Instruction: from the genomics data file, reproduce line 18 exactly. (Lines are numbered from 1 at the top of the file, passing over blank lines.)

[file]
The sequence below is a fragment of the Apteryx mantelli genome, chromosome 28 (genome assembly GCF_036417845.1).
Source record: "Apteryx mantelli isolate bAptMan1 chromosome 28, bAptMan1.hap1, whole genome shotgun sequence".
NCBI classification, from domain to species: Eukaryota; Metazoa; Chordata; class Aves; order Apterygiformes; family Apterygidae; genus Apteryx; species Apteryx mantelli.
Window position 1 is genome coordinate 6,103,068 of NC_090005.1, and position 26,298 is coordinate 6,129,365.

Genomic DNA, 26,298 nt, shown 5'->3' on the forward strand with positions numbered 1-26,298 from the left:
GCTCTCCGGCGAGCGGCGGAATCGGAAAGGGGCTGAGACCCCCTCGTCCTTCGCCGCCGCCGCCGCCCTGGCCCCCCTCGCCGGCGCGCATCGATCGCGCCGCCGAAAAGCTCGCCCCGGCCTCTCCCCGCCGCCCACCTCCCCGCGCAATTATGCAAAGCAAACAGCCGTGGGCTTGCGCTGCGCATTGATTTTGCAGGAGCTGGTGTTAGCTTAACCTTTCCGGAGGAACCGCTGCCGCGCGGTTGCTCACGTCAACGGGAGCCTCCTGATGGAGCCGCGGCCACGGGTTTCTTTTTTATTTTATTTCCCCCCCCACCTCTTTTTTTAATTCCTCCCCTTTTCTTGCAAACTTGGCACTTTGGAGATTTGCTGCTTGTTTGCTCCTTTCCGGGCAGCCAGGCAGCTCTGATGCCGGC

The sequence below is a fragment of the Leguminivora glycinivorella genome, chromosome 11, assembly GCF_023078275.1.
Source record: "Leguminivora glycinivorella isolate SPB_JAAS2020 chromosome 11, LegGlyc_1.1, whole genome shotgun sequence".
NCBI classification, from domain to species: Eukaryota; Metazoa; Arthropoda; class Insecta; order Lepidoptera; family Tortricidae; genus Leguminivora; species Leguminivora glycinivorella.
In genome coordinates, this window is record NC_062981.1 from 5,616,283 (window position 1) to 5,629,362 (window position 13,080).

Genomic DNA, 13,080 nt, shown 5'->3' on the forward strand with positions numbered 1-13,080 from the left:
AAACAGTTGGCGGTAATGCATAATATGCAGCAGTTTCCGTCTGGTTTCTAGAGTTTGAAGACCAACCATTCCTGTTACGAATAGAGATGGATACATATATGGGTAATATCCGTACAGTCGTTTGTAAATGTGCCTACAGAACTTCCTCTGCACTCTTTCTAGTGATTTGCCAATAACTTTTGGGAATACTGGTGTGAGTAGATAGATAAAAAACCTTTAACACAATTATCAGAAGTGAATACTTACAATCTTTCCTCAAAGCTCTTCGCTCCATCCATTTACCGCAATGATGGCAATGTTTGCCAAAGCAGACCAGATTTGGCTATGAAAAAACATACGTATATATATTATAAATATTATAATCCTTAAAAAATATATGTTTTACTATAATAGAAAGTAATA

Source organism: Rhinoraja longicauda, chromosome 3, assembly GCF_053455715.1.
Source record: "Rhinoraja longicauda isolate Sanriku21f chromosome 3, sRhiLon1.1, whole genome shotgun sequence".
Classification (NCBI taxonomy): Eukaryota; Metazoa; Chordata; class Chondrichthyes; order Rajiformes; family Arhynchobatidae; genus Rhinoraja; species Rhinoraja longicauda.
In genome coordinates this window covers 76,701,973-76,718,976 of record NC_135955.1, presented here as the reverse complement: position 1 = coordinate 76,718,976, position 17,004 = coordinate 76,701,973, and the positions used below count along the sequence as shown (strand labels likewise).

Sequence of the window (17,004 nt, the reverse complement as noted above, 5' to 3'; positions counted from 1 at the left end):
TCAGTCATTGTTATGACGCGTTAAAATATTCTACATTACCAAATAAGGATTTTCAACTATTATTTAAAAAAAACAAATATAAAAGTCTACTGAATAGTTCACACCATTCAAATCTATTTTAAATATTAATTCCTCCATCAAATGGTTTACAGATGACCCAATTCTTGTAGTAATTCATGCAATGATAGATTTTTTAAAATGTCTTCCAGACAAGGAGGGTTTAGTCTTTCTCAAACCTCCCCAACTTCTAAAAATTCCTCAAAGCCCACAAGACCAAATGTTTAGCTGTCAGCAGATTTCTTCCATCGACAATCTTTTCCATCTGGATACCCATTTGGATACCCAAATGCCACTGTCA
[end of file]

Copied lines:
TCAGTCATTGTTATGACGCGTTAAAATATTCTACATTACCAAATAAGGATTTTCAACTATTATTTAAAAAAAACAAATATAAAAGTCTACTGAATAGTTCACACCATTCAAATCTATTTTAAATATTAATTCCTCCATCAAATGGTTTACAGATGACCCAATTCTTGTAGTAATTCATGCAATGATAGATTTTTTAAAATGTCTTCCAGACAAGGAGGGTTTAGTCTTTCTCAAACCTCCCCAACTTCTAAAAATTCCTCAAAGCCCACAAGACCAAATGTTTAGCTGTCAGCAGATTTCTTCCATCGACAATCTTTTCCATCTGGATACCCATTTGGATACCCAAATGCCACTGTCA